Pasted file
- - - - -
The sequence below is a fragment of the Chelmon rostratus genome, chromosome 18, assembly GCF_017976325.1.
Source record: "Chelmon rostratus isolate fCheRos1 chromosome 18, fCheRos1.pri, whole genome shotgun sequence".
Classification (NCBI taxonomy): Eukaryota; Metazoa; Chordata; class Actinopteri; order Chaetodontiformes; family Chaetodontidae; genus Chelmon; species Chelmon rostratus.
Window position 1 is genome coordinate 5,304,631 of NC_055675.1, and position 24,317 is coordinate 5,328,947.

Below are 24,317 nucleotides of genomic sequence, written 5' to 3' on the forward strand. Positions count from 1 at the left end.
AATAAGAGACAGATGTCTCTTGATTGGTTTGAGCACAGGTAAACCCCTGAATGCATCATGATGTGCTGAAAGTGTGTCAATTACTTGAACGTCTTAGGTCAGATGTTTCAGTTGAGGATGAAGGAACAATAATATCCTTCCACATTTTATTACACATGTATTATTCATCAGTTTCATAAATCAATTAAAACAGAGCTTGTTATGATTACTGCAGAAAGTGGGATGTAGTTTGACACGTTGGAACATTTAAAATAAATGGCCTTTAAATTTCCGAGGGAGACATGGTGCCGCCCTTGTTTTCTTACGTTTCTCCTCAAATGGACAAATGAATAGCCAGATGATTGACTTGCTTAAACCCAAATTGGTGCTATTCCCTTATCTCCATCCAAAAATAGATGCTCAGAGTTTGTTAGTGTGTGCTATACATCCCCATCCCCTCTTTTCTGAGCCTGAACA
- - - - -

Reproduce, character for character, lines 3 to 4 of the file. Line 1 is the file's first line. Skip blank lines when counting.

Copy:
Classification (NCBI taxonomy): Eukaryota; Metazoa; Chordata; class Actinopteri; order Chaetodontiformes; family Chaetodontidae; genus Chelmon; species Chelmon rostratus.
Window position 1 is genome coordinate 5,304,631 of NC_055675.1, and position 24,317 is coordinate 5,328,947.